The Medical Bankruptcy Fairness Act of 2008

by Kent Anderson, Esq.

February 5, 2008

Legislation, introduced introduced to amend the bankruptcy code in 2008 by Representative Carol Shea-Porter (D-NH), was intended to increase the Federal Homestead Exemption in Bankruptcy to $250,000 for  medically distressed debtors.  The bill also prohibited bankruptcy trustees in such instances from moving to dismiss a case or converting to Chapter 13 based on the substantial abuse provision of 707(b) of Title ll.  A medically distressed debtor is defined as a debtor in bankruptcy who has spent more than 25% of annual income on unreimbursed medical expenses or has lost more than four weeks of work due to the debtor’s or a relative’s illness.

Increasing the homestead exemption would be a boon to people in this situation who have managed to retain significant home equity through a medical crisis.  It will not help those who have resorted to second mortgages and home equity lines of credit, which is probably more typical.  These people can still lose their homes as a result of the illness.

The Bill introduces the useful concept of an economically distressed caregiver, that is, the person whose income and work opportunities are limited because of assistance provided to a sick relative. The term relative was not defined.  In student loan hardship discharge cases, which admittedly have much more draconian provisions than means testing for Chapter 7 eligibility, care provided to anyone for whom there is no legal obligation for an adult child, sibling, niece or nephew, generally doesn’t count.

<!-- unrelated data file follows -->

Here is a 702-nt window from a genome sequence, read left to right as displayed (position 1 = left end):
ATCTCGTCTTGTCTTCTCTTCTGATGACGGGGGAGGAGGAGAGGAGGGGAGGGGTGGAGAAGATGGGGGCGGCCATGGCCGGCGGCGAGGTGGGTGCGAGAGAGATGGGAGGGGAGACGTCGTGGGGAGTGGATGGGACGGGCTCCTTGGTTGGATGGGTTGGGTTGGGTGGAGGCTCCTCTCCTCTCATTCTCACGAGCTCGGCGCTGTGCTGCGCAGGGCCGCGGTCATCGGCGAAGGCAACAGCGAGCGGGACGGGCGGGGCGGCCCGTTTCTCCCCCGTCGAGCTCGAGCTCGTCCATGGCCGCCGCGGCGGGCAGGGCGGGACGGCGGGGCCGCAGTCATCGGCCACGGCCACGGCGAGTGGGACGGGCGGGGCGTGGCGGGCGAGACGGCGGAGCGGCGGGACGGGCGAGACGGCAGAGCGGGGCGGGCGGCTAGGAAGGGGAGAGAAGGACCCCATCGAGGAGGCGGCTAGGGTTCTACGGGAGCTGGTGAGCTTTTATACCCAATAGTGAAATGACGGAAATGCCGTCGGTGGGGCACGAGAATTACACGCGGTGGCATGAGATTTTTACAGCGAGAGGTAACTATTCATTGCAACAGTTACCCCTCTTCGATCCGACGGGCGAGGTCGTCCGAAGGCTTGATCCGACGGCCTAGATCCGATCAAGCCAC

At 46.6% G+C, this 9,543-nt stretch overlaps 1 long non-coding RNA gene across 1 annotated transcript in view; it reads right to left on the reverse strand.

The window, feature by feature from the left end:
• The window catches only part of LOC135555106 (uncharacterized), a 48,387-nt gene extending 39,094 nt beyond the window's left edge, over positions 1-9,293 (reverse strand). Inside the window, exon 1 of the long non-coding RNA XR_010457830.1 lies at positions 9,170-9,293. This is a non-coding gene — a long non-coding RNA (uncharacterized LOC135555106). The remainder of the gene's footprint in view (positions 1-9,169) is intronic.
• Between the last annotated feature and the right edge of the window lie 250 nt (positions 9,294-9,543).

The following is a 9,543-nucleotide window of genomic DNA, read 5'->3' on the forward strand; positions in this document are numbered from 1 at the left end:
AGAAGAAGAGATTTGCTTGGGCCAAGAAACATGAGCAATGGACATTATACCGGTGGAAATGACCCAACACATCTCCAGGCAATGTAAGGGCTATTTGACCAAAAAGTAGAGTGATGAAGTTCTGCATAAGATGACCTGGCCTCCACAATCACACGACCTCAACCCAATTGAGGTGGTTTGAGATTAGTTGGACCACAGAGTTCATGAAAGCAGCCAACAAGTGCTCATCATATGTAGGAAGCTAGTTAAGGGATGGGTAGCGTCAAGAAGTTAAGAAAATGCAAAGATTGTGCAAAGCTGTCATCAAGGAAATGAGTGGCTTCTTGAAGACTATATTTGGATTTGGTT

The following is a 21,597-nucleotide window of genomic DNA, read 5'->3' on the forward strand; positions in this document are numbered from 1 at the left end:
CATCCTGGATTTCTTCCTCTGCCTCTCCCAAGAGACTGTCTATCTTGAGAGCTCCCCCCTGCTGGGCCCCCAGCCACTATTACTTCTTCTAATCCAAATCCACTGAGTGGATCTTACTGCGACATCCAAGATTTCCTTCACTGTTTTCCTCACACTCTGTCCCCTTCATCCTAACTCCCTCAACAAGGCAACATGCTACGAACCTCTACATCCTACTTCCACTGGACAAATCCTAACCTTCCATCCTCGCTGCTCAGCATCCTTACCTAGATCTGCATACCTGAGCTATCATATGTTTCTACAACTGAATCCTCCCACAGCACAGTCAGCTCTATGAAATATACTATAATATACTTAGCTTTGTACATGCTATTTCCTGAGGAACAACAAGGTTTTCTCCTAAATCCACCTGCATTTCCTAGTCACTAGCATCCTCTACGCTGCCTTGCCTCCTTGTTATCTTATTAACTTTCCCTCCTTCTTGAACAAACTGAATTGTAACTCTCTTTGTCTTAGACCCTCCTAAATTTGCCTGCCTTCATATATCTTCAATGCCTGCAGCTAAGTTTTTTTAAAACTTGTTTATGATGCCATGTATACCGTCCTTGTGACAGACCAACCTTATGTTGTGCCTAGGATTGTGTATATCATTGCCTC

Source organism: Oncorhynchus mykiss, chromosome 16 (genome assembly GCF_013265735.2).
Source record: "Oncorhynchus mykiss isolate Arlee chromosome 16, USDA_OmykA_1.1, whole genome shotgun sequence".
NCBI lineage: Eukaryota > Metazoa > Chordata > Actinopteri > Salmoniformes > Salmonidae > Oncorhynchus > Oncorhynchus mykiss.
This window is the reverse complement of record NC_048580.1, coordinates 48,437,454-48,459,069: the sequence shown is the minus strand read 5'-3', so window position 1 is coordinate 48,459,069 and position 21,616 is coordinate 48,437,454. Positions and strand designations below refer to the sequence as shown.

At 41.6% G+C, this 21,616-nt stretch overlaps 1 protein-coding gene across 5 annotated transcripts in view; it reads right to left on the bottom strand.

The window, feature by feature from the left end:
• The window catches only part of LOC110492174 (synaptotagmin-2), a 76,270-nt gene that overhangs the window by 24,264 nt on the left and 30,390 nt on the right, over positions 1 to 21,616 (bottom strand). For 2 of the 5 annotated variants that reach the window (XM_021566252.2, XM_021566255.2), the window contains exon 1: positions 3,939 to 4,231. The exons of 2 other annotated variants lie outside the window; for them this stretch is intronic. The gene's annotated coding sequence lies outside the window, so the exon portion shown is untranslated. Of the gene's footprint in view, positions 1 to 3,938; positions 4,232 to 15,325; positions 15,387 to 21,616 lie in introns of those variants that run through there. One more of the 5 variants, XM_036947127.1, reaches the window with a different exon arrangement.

Legislation protecting distressed debtors is always welcome and protection from ruinous medical expenses is needed as much now and it was in 2008 when this bill was proposed but not enacted into law.

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I was admitted to practice in 1978. I am certified as a Consumer Bankruptcy Specialist by the American Board of Certification. I regularly speak on tax and bankruptcy issues at state, regional and national conferences. Years of experience in practice before the Internal Revenue Service and Oregon Department of Revenue have given me the background to resolve a large variety of consumer tax issues.

Last modified: February 21, 2013